Ever find yourself staring at a screen as blank as your brain? If so, you probably haven’t done enough research on who you’re writing to and why.
Research should take up two thirds of your time. Your goal should be to keep going until you reach the ‘a ha’ moment when everything clicks into place and you know exactly why the product matters and how you’re going to sell it. Then writing it down is the easy part.
Remember, we’re in the selling business. We’re not trying to win a literary prize or to get compliments on our elegant turn of phrase. It’s structure, making the complex simple and sales psychology that matters.
One of the key goals when researching is to understand your target customer’s hopes, dreams and motivations. Your copy may be read by millions, but you want to imagine you’re selling to just one. An imaginary person (a.k.a. buyer persona) sat across the table from you whom you have to convince to spend money.
So how do you work out who this person is and what to say to them?
You could do what most marketers seem to do and guess. But I know you’re better than that.
Here are four tools you can use for finding out who that person sat opposite you is, what they care about and what will motivate them to buy your product:
1. Quantcast – Pop in the URL of your client’s website to get demographic and lifestyle insights on their target audience.
2. Surveys – You can drop a survey to your client’s existing email list. Or you can use tools like Survey Monkey to ask strangers what they thinks about your product, the problems they need solving and what will get them spending money.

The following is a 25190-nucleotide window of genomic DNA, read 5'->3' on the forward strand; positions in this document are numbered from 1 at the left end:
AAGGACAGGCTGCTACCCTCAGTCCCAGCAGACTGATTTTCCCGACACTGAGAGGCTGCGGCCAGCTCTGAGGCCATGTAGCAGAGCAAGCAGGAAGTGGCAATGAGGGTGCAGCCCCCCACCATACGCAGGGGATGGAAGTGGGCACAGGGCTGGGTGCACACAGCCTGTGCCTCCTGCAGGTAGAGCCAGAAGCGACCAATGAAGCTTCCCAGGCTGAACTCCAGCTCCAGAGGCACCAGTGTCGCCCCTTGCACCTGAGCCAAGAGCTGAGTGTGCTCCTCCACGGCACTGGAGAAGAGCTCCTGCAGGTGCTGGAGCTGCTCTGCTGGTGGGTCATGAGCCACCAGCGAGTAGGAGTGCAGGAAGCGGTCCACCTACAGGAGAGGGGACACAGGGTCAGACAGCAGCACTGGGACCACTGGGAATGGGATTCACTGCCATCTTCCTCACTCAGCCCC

3. Reviews – When selling B2C, Amazon’s reviews are a goldmine of opinions and insights. It’s amazing how much people are willing to share on the problems they were experiencing with other products. Here’s a tip – check out the one or two star reviews to find objections you must address.
4. Competitors – Does a competitor have a high converting VSL, sales page or email series you can gain inspiration from? If so, go through their copy and note down the key elements of their sales argument, what proof they provide and the benefits they focus on. Then make it your mission to not just replicate but improve on what they’ve done. There’s no such thing as a crowded market when your copy out-converts your rivals.
The best door to door salesmen know how to listen and what questions to ask. You can’t convince someone to buy something unless they feel a gnawing pain in their gut. With these four research tips you can unearth deeply buried market needs to address in your copy and make it more persuasive as a result.
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